(Bīja Mantra): “Seed syllable,” a syllable or group of syllables or phonemes, usually devoid of any obvious meaning. Because of this, they are beyond any language. We do not need to know or to learn a language, such as Hindi or Sanskrit in order to use a mantra. An example of a bija mantra is OM. Often, bija mantras express the quintessence of a long mantra and of the corresponding deity (which also has a long mantra ascribed to it). Thus, the bija mantra is the root vibration representing the essential nature of the deity.
Drop; dot; seed; the essence of an energy or phenomenon; the dot over the mantra OM, suggesting transcendence. In Ayurveda, it represents semen and the vital energy of the human being. According to the yogic tradition, the bindu (understood as subtle energy) can be experienced and controlled at two different levels: the reproductive organs (the seat of the physical bindu) and bindu visarga (the seat of the subtle bindu-nectar), in the head.
(Brahmacarya): “Worshiping the Supreme,” “living in Brahman,” “living under the tutelage of Brahman,” or “following Brahman.” It is sometimes translated as “to live a life of holiness and worship.” It is the fourth yama (moral restriction) recommended by Patanjali. There are essentially two ways to understand brahmacharya:
In conventional Indian Hinduism, brahmacharya was the attitude of renouncing all sexual activity.
In Tantra Yoga, brahmacharya means sexual continence, the control of sexual energy.
It is also understood as self-restraint, celibacy, and “chastity in thought, word, and deed.” Brahmacharya is a general directive to cultivate an excellent level of restraint and control in life
“One without a second.” Brahman is not only the principle and Creator (as God) of all there is, but is also fully present within each individual. Brahman is the highest and ultimate conception, the Absolute, about which nothing can be postulated, since any assertion would be a limitation. The first stage in the manifestation of Brahman is Ishvara (the Personal God).
“Awakened One.” In Buddhism, it refers to any sage who has awakened to the Supreme Reality. This term also specifically refers to the founder of Buddhism, Gautama Buddha
“The Intellect,” is an instrument of discrimination, a capacity for judgment. It is also called “the higher mind,” as it brings the power of wisdom. It is the highest aspect of antahkarana (the internal organ), which determines, decides, and comes to a logical conclusion regarding any act of knowledge or experience. In the cosmic unfolding of creation, buddhi produces ahamkara (the ego principle). It determines our intellectual attitudes, fortifies our beliefs, and makes understanding possible. In some Upanishads, buddhi is considered higher than the rational mind because it is attracted directly to atman (the Supreme Self) and not towards illusory objects. Because of this, it is also called the Heart, seen as an instrument that creates the conditions for direct knowledge. Buddhi makes spiritual knowledge possible.
(Cakra): Plexus; wheel; vortex. Refers to different centers in the subtle anatomy of the human being, known under different names, including pranic centers, psychic centers, psycho-energetic centers, and cerebrospinal centers. They correspond to different levels of consciousness. The yogic tradition mentions different chakra systems, out of which the six chakra system is the most popular. This includes: muladhara, svadhisthana, manipura, anahata, vishuddha, and ajna. A seventh center, sahasrara, is described, but it is not considered a chakra. This is due not only to the wholeness of the energy that it represents, but also because it is considered to be “the seat of Shiva,” and “the abode of Supreme Consciousness”—it expresses not only immanent energy, but also transcendence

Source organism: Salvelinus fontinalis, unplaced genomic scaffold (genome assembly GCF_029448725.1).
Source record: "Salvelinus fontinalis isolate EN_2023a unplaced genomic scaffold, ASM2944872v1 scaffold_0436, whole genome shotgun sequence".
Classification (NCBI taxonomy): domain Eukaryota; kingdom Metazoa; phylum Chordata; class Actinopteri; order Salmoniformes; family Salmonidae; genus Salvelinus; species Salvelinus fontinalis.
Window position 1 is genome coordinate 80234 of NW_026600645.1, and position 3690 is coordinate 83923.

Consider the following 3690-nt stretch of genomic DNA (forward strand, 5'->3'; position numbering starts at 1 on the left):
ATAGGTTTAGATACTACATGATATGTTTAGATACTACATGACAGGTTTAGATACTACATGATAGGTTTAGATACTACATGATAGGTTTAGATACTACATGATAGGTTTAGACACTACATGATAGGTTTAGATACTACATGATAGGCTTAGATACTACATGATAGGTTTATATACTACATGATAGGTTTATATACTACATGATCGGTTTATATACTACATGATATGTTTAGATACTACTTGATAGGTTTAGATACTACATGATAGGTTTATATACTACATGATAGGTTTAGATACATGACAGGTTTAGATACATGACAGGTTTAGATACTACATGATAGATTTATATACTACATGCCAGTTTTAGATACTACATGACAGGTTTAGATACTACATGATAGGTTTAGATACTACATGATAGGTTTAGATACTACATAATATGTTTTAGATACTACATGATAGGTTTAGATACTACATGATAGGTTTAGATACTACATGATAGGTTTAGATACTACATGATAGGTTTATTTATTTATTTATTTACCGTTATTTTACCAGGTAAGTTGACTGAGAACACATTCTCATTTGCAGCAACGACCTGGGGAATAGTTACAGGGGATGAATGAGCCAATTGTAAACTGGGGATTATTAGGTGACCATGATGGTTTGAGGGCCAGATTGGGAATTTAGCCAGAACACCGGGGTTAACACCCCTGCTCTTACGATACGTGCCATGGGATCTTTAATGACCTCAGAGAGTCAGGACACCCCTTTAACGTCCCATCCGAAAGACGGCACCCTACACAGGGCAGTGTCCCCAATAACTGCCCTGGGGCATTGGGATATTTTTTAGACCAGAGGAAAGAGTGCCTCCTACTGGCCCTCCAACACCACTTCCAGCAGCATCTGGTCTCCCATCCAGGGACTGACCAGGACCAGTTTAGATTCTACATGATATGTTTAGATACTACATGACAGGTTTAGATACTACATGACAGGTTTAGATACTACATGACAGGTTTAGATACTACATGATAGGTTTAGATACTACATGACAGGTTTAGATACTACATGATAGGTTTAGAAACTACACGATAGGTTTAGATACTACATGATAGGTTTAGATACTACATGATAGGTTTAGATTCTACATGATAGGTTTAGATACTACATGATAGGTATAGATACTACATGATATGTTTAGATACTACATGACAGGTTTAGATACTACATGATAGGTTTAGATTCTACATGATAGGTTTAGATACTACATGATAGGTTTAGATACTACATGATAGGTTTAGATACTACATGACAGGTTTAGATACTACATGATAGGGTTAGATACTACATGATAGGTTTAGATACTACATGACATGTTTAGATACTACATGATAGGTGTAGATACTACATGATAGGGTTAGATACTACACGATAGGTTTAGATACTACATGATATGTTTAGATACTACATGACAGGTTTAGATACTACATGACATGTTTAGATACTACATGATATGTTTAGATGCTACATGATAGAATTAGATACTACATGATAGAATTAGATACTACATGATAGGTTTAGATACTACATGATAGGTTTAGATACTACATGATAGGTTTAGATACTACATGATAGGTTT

(Candra): The Moon. The expression of feminine, passive energy. Governing the night, it is in connection with transcendence and the ineffable. It is often called soma (the nectar or elixir that gives life, euphoria, and longevity). It is the cup, settled in the sky, which contains the drink of the gods—an exalting ambrosia. The Moon animates and also cures, which is why it is known as “The Master of Herbs” (and, more generally, of plants), osadhi pati. As a gentle and merciful balm, its silver rays soothe and console, inciting quietness and reverence.
(Cit): “Pure Awareness” or “Pure Consciousness.” This term is used in yoga and Vedanta to denote the pure, transcendental, and universal Consciousness. Through chit, sat (Pure Existence) becomes aware of itself. Pure Existence cannot really be present unless it is aware of its Existence. Being and Awareness are united in mutual interdependence. In order for Consciousness to be present, it must Be. In other words, there must be sat (Being-ness). In order to experience the very fact of our own Being, Consciousness must be present to experience this Being.
One of the main schools of orthodox Hindu philosophy. It seeks “union” with the Absolute via a practical system of philosophically grounded sadhana (spiritual practices). It is the philosophy expressed by Patanjali in the Yoga Sutras, an ancient dualistic yogic approach that distinguishes between purusha (Spirit) and prakriti (Nature). The text is the first systematic exposition of yoga and explains the fundamentals of yogic philosophy. The term Classical Yoga also denotes the important period in the history of yoga when the Yoga Sutras was very influential (around 200-600 A.D.). After this period, Tantric influences became more prominent in India
(Ḍākinī): Enlightened, immortal female deities that act as muses for spiritual practice. Dakinis guard the deeper mysteries of the Self, representing inspiration and non-conceptual understanding and pushing aspirants to transcend duality and cross the barriers to enlightenment. Dakinis can be likened to angels or other supernatural beings, and are symbolically representative of primordial wisdom. They test our awareness and dedication to sadhana (spiritual practice). A female spiritual practitioner who has attained some insights but is not yet fully liberated from samsara is considered a worldly dakini.